by S.A. Watt
Wounded continued to arrive in small but steady numbers. On 11 November the first two cases of enteric fever were received in the camp and this proved to be the start of an epidemic during which 1 700 soldiers contracted this fever. Dysentery appeared early, and, during the siege, there were to be 1 800 cases. Because of the ever-increasing numbers of sick and wounded at Intombi, the number of beds increased from 300 to 1 900 in less than three months. The constant expansion of the hospital without the commensurate expansion of staff and equipment necessitated a re-distribution of patients. Eventually convalescent hospitals became impossible and the equipment available for the new tents became less than that of the old camp. Trained nurses were also re-distributed and each part of the camp was prepared to receive a share of those requiring special attention. There was a shortage of hospital staff, which eventually totalled 890, and this was partially overcome by the services offered by patients who had recovered from recent illness, or by withdrawing some of the soldiers from the defensive perimeter in Ladysmith.
To feed so large a number of patients, unable to take solid food, under the conditions of a siege of unknown duration, became, towards the end, a problem which could not be satisfactorily solved. Most of the luxuries vanished towards the end of the siege and the daily ration for a fever patient then consisted of: cereals about 60 g; prepared extracts about 14 g; sugar 140 g; about 570 g beef to make beef tea, and spirits 56 g. Occasionally these patients were given an additional ration of about 230 g meat for beef tea; cereals 28 g; spirits 85 to 150 g; wine 14 g; meat extracts 7 g; milk 335 g. The staff and convalescent patients were issued with the following for the same period: fresh meat 335 g; mealie meal 170 g; bread 454 g; tea 7 g; sugar 110 g; salt 14 g; pepper about 1 g. The beef tea was made from horse extract for which 70 horses and mules were sacrificed daily. The 545 kg of meat obtained was boiled down daily to 36 kg of chevril capable of making 720 litres of beef tea for the sick.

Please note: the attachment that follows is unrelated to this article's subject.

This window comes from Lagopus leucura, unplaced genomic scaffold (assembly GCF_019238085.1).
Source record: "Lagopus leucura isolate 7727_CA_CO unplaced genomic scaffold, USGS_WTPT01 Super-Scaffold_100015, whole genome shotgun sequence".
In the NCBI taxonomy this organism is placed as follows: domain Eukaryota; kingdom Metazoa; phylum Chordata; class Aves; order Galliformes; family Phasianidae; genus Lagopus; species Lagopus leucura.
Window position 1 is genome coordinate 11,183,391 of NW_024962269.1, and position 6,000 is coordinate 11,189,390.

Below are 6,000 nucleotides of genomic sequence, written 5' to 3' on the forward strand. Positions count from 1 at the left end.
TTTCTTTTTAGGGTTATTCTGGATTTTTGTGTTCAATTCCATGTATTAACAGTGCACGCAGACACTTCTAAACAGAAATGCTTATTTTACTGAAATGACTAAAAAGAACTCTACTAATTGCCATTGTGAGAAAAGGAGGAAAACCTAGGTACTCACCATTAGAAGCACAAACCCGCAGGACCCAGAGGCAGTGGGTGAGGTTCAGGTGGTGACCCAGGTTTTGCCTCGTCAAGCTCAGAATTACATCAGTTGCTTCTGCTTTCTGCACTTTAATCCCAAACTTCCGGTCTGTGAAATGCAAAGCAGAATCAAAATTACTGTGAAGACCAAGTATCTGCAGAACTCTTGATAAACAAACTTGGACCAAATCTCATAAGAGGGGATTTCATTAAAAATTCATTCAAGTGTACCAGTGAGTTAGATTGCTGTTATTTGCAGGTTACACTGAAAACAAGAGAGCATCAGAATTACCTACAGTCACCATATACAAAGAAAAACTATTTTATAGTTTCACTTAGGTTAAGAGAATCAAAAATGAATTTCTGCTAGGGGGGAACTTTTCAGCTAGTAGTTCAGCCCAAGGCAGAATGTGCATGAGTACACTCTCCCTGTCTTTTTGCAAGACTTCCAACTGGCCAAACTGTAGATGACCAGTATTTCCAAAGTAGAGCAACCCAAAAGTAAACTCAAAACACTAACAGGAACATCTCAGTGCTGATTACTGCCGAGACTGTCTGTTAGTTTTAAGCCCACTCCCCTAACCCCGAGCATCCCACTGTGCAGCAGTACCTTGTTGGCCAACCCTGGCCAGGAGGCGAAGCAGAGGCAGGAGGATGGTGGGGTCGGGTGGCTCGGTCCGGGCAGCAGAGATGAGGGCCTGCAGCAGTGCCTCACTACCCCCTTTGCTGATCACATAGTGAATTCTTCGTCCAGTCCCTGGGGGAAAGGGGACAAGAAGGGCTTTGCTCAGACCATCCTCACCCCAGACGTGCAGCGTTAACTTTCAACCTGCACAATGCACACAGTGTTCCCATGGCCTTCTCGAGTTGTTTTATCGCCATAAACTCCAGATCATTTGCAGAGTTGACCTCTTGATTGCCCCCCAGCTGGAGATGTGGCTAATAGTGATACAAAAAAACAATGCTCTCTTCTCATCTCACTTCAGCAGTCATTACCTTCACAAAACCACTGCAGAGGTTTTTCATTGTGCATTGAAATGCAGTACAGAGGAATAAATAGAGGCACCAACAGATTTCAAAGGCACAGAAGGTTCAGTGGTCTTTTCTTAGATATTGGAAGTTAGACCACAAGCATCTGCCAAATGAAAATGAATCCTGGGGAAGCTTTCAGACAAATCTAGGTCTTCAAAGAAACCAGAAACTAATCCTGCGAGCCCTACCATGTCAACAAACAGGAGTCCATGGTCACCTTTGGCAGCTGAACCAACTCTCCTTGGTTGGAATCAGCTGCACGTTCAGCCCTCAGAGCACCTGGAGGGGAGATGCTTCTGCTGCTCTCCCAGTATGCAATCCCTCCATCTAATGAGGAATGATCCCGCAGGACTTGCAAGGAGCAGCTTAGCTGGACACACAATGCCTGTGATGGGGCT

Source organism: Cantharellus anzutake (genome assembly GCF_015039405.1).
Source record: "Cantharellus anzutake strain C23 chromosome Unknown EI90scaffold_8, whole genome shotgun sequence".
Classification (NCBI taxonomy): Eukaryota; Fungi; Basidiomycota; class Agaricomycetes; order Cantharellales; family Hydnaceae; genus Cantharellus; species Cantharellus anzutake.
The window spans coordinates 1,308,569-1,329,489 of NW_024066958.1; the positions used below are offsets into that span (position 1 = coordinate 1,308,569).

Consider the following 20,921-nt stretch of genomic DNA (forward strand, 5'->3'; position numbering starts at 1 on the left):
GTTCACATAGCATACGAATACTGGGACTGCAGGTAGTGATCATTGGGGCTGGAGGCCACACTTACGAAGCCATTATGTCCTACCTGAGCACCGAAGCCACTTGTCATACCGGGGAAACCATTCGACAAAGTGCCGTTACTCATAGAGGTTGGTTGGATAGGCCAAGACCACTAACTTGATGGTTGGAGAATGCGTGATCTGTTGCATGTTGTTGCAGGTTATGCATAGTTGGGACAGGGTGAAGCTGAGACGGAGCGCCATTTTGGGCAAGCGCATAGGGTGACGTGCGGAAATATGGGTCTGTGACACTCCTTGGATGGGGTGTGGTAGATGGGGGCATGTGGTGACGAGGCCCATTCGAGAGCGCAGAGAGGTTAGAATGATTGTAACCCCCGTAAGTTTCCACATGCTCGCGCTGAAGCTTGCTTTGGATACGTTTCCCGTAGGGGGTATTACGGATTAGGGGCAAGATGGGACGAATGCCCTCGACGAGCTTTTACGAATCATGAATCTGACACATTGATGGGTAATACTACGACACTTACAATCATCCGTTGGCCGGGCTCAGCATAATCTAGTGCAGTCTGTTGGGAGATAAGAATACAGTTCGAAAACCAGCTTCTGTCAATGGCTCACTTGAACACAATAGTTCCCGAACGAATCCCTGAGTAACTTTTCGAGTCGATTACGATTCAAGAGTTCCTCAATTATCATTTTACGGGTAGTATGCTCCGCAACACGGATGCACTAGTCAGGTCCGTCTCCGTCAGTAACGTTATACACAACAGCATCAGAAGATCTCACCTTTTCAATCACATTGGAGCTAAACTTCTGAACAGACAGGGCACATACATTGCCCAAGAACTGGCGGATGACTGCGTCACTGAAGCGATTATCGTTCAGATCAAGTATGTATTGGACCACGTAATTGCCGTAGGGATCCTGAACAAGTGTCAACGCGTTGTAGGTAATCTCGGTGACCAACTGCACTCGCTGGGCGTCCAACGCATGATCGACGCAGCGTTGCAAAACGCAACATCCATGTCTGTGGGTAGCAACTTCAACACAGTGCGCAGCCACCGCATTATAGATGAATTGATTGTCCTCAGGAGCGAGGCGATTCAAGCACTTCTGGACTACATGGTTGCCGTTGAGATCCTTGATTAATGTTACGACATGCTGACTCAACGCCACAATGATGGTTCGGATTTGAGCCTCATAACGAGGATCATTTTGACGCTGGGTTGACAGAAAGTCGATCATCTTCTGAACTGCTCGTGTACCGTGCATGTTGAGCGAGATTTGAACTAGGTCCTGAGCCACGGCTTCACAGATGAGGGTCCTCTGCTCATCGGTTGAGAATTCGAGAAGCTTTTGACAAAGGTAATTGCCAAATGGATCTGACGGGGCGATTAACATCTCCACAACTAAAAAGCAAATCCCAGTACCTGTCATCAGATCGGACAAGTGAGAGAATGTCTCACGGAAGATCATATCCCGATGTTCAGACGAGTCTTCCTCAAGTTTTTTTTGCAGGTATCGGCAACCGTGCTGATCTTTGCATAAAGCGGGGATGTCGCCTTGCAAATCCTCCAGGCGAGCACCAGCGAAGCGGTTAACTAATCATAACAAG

The most serious trouble with regard to feeding the sick, however, occurred after the Battle of Spioenkop (24 January 1900). Preparations for a more extended siege had to be made and comforts were reduced, while essentials had to be supplied until the siege ended. Diets were evolved which were useful as a tentative measure in supporting the sick.
Initially the water supply was obtained from the Klip River. This fluid, of pea-soup consistency, was made drinkable by sterilization and the removal of mud in suspension. Later five hogsheads were sunk into the bed of the Intombi Spruit from which a constant supply of 67 000 litres of clear water was used daily.
For the sanitary work there were 250 Indians and 131 Blacks, including a washing gang of 21. The rate at which the patients died in hospital demanded the services of 44 grave diggers for burials.
When the siege of Ladysmith ended on 28 February 1900, there had been 10 673 admissions at Intombi. Of the 583 soldiers who died, 382 deaths resulted from enteric fever and 109 from dysentery. The remainder of the deaths resulted from other illnesses and wounds due to action. All the dead, together with 5 civilians who succumbed to diseases, were buried in the cemetery nearby.
List of Sources
1. Amery L. The Times History of the War in South Africa (Vols III and IV. London 1905, 1906)
2. Black and White Budget. Vols III and IV.
3. Dooner, M.G. The Last Post, 1903
4. Graphic Magazines of 1899, 1902.
5. Illustrated London News Magazines 1899, 1900.
6. Kisch, H. and Tugman, H. St. J. The Siege of Ladysmith in 120 Pictures. (London 1900)
7. Local History Museum. Durban.
8. Maurice, Maj-Gen Sir F. History of the War in South Africa 1899-1902. (Vol II. London, 1907).